Antisera directed against human dopamine-ß-hydroxylase and against serotonin were used to characterize the noradrenergic (NA) and serotoninergic (5-HT) innervation of several cortical and subcortical visual areas in squirrel monkey (Saimiri sciureus) and cynomolgus monkey (Macaca fascicularis). Few species differences were observed for either monoamine. Cortical areas 17 and 18, as well as visual areas in the temporal and parietal lobe were found to exhibit regional specialization of both 5-HT and NA innervation. Precisely at the border between areas 17 and 18, the laminar innervation patterns and density characteristic of NA fibers in area 17 (Morrison et al., '82a; Kosofsky et al., '84) shift so that layer IV of area 18 contains more fibers than layer IV of area 17, and the overall density of fibers in area 18 is higher. For 5-HT, the highly laminated patterns characteristic of area 17 (Morrison et al., '82a; Kosofsky et al., '84) also observe this cytoarchitectonic boundary. Fibers in area 18 are more evenly distributed across laminae, and the overall density of fibers decreases. The visual region of the inferotemporal cortex was found to be very lightly innervated by NA fibers and very densely innervated by 5-HT fibers. Area 7 of the parietal lobule was more densely innervated by NA fibers, and less densely innervated by 5-HT fibers, than any other visual cortical region examined.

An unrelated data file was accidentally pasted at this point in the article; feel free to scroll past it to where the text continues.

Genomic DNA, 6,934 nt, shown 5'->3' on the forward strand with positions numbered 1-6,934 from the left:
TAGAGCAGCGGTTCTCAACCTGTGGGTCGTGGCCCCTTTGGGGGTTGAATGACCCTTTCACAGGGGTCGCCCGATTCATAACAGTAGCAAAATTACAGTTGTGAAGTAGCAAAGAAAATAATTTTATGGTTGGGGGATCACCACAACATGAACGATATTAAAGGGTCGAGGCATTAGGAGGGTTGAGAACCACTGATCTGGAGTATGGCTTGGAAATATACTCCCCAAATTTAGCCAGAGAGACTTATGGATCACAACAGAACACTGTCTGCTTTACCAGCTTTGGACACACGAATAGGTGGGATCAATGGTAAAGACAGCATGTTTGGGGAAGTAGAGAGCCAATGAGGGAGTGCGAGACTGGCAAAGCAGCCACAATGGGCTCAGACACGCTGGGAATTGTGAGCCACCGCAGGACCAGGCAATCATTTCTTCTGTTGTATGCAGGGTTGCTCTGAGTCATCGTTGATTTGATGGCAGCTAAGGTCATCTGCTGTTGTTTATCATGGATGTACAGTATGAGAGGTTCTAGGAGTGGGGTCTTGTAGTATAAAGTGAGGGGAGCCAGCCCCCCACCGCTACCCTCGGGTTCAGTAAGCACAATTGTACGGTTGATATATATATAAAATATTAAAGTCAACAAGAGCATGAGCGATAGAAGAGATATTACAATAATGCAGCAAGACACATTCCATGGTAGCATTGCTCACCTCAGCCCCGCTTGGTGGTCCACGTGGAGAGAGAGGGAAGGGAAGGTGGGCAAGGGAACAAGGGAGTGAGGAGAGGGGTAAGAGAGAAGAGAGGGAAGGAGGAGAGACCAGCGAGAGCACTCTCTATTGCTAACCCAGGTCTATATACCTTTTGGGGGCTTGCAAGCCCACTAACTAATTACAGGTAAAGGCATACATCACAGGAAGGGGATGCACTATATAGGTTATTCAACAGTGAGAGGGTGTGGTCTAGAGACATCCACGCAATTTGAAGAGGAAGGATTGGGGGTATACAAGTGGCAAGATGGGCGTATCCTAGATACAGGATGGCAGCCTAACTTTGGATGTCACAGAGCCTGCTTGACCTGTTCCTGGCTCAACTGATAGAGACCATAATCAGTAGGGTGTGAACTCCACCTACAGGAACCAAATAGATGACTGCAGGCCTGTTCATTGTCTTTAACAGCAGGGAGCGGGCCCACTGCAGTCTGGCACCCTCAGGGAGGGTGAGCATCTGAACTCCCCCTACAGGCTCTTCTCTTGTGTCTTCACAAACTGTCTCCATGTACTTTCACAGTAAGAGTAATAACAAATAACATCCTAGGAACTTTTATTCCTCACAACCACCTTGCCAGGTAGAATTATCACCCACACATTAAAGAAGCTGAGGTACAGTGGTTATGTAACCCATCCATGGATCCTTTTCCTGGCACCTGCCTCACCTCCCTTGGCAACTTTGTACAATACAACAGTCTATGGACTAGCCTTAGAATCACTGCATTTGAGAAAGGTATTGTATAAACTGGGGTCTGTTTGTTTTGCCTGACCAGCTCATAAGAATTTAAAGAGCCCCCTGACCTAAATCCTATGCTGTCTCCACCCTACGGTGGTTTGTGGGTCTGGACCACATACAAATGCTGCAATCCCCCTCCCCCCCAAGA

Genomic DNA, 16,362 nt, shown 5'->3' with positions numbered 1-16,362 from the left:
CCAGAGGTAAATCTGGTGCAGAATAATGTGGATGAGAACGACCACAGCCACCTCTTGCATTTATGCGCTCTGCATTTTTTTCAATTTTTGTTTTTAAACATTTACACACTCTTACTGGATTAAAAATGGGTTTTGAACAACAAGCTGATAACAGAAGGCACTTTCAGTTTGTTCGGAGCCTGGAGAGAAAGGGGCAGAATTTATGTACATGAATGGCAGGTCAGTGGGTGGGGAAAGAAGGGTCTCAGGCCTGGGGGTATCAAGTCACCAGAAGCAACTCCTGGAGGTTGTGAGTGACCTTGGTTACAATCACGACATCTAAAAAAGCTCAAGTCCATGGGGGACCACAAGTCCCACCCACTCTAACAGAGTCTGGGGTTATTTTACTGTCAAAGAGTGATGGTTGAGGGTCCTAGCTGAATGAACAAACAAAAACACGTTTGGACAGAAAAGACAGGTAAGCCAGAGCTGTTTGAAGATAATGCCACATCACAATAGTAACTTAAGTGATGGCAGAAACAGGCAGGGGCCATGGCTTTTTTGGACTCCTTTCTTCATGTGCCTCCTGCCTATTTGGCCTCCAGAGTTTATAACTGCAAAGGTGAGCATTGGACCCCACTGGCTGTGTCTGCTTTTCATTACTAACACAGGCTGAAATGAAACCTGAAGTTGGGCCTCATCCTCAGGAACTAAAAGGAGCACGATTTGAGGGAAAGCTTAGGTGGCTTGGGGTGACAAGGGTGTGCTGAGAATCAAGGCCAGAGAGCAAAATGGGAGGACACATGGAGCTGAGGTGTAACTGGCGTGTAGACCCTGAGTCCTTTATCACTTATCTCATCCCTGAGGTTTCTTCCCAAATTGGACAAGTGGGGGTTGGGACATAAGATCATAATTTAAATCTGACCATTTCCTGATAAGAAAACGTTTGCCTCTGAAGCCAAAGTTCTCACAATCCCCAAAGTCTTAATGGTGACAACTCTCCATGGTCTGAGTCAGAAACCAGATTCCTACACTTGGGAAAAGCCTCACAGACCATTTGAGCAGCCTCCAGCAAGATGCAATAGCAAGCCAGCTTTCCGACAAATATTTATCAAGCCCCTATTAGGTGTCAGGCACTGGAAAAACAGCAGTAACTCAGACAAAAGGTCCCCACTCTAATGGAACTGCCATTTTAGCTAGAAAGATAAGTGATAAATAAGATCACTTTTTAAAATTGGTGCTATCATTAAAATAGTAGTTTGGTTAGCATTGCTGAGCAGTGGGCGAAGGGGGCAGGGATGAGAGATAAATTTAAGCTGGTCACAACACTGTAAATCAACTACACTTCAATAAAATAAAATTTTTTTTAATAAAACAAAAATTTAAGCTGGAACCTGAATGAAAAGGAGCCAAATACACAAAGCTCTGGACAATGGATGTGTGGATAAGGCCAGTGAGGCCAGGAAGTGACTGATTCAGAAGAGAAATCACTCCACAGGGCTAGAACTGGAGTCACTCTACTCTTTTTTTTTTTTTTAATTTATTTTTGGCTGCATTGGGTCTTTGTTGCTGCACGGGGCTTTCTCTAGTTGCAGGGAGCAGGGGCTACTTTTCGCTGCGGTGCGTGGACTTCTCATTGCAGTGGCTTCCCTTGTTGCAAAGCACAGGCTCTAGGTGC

The visual thalamic nuclei exhibited even greater regional differences in the density of NA innervation. The lateral geniculate nucleus was found to be virtually devoid of NA fibers, while the pulvinar-lateral posterior complex was densely innervated. The density of 5-HT fibers was more uniform across thalamic visual nuclei. The lateral geniculate, pulvinar, and lateral posterior nuclei all exhibit a moderate to high density of immunoreactive fibers. In the mesencephalon, the superficial layers of the superior colliculus were found to be densely innervated by NA fibers, whereas 5-HT fibers were most dense in the intermediate layers.
These patterns of innervation indicate that, in these primate species, functionally related visual regions share common and distinguishable densities of NA innervation. Specifically, tecto-pulvinar-juxtastriate structures are more densely innervated than geniculo-striate and inferotemporal structures. These relationships suggest that, within the visual system, NA fibers preferentially innervate the regions involved in spatial analysis and visuomotor response rather than those involved in feature extraction and pattern analysis. Although there are some examples of complementary innervation of cortical visual areas by 5-HT and NA fibers, the 5-HT innervation of visual areas at the mesencephalic, diencephalic, and telencephalic levels was of high density and exhibited less specialization than was evident for NA innervation.